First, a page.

See the original article too. And, for your benefit as well as in the spirit of dialogue and genuine desire to engage and grow, I offer a list of 10 follow-up thoughts i posted on the comments on the original.
1) On race. The points argued from the article tend not to primarily revolve around race. Really, because this is about research, the objective is usually to imagine technologies that engage a wider selection of imaginative expression, social awareness/critique, fun, empowerment, and more.
2) On personal preference. The video game examples discussed represent personal preference. The first is able to prefer Undead that seem to be more mysterious (such as “lich-like” or other similar Undead types – the concept is actually a male analog towards the female Undead which can look a lot more just like the Corpse Bride) than like a Sid Vicious zombie on steroids. One is also permitted to assume that such options would break the video game maker’s (Blizzard’s) coherent cartoony aesthetic driven with the game’s lore. The larger point is issues like aesthetics, body-type, posture, and much more, are meaningful dimensions. In the real world or tabletop role-playing it could be simple to simply imagine these attributes – they do not require to be built into rules. Yet, in software they may be implemented through algorithmic and data-structural constraints. Why not imagine how to do better without allowing players to interrupt the video game or slow things down?
3) In the bigger picture. The overall game examples I raise are, to some extent, rhetorical devices. They address fashion, body language, gender, culture, plus more. The theory is the fact that in the real world it comes with an incredible volume of nuance for representing identity. Identities tend to be over race and gender. Identities change with time, they change based upon context. Research is forward looking – why not imagine just what it methods to have technologies that address these complaints and exactly how we could utilize them effectively. That features making coherent gameworlds instead of bogging people down during or before gameplay. The rhetorical devices might be more, or less, successful. But the point remains that this can be a *hard* problem.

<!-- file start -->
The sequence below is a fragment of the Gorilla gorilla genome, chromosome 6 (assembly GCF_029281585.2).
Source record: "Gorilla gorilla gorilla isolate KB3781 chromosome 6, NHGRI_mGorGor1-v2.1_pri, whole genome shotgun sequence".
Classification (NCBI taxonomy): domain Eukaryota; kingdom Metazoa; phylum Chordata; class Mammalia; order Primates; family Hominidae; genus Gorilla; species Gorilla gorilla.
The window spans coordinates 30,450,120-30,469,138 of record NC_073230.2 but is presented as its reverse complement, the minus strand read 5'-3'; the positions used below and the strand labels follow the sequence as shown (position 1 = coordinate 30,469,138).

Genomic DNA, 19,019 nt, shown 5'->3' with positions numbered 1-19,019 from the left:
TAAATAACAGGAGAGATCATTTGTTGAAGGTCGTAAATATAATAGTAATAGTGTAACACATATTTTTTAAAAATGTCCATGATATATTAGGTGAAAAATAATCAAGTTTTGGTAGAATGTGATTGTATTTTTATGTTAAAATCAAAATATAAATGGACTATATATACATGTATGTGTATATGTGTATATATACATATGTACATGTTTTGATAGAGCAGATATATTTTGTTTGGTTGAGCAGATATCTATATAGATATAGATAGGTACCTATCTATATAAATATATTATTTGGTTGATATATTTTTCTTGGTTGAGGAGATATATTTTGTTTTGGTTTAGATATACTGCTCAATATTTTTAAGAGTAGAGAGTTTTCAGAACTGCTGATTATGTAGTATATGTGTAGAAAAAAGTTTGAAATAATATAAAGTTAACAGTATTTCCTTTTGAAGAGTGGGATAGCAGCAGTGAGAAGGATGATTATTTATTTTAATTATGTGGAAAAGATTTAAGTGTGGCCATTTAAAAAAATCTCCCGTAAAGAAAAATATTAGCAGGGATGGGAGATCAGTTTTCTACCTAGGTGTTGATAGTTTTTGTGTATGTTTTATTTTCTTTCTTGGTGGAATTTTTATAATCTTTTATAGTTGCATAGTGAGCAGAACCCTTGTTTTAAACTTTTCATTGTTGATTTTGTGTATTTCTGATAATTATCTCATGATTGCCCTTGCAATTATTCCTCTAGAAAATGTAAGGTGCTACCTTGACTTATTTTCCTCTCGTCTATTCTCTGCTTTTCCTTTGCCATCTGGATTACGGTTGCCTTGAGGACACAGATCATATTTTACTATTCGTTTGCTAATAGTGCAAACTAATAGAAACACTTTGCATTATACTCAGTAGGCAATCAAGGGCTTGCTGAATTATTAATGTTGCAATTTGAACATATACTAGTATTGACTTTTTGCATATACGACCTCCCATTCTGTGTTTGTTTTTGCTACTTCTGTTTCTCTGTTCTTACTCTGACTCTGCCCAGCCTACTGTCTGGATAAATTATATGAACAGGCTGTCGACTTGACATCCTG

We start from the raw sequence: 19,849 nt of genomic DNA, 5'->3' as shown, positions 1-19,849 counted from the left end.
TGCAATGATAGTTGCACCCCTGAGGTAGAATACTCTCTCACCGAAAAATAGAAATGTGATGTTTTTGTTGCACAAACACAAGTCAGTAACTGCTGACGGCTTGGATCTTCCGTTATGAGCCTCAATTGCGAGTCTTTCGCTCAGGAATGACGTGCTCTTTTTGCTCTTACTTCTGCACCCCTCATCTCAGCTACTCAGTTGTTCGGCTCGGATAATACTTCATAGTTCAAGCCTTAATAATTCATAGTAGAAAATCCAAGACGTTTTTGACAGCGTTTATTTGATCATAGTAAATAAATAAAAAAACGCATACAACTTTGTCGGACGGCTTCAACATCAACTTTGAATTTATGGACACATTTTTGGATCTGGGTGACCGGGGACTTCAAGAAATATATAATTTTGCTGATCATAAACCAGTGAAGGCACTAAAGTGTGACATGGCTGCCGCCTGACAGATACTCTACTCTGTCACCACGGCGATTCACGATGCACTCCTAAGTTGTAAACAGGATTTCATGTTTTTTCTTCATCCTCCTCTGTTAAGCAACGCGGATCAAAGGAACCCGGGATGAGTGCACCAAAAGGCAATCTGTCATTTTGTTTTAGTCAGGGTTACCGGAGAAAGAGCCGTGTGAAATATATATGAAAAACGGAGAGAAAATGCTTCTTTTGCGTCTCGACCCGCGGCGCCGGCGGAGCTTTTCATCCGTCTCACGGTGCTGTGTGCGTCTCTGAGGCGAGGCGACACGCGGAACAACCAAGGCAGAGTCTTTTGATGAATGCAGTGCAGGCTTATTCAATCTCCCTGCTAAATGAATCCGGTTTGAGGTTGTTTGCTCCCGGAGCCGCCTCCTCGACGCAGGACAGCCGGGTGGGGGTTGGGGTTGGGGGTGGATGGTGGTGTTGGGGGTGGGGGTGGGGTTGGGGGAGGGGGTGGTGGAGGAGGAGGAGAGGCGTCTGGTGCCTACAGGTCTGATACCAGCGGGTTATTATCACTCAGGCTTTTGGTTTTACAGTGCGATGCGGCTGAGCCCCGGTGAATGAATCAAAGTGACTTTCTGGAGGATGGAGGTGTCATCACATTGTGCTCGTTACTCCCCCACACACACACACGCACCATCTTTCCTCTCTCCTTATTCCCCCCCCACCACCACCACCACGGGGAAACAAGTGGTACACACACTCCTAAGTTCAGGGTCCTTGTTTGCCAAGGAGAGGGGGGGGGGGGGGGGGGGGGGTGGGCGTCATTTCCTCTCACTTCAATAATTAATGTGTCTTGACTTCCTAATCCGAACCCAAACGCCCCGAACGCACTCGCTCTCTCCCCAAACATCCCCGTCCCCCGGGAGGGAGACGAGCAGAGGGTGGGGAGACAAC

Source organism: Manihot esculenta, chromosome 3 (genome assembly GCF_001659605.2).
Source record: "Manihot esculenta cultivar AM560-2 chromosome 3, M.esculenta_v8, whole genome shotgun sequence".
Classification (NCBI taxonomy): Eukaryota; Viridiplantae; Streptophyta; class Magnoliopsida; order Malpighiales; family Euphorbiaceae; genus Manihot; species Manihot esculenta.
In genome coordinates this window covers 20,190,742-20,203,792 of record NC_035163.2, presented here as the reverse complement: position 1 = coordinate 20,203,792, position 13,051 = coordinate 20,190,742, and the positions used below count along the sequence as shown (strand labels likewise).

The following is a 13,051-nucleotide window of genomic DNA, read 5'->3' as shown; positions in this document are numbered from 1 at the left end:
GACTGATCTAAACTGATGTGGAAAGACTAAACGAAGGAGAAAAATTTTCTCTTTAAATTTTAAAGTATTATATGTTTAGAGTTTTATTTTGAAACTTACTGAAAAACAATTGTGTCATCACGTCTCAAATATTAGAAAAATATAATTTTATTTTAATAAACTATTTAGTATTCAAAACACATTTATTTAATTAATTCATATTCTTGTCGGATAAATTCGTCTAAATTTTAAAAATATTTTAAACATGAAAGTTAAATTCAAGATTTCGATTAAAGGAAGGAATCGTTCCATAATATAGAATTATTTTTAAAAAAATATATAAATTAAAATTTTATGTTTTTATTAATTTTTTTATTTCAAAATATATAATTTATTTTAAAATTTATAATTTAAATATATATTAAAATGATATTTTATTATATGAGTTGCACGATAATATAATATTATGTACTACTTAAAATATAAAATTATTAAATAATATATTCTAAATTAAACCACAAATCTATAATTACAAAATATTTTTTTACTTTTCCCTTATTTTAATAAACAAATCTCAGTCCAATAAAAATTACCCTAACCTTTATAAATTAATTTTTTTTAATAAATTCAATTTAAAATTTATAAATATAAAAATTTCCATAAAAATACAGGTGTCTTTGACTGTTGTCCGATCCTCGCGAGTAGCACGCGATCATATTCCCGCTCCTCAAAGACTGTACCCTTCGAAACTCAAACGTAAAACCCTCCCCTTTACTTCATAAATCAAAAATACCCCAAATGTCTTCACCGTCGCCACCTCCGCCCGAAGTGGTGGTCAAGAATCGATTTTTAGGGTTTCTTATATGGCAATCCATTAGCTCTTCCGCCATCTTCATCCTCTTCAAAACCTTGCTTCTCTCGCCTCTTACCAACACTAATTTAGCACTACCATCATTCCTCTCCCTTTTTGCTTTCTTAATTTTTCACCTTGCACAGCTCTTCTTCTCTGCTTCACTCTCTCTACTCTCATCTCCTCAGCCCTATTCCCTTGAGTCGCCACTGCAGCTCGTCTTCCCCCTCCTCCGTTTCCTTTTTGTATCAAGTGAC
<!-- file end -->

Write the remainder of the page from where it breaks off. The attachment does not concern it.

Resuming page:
4) On back-end data structures and algorithms. The investigation mentioned will not focus primarily on external appearance. It is focused on issues like emotional tone, transformation, change, community perspectives, stigma, and a lot more. As noted, these are typically internal issues. But we are able to go further. New computational approaches are possible that do not reify social identity categories as discrete groups of attributes or statistics. Categories may be modeled more fluidly, and new game mechanics may result. My GRIOT system allows for AI-based composition of multimedia assets, including characters in games. Let’s imagine and produce technologies that could do more – then deploy them in the very best ways whether for entertainment, social critique, or social network sites.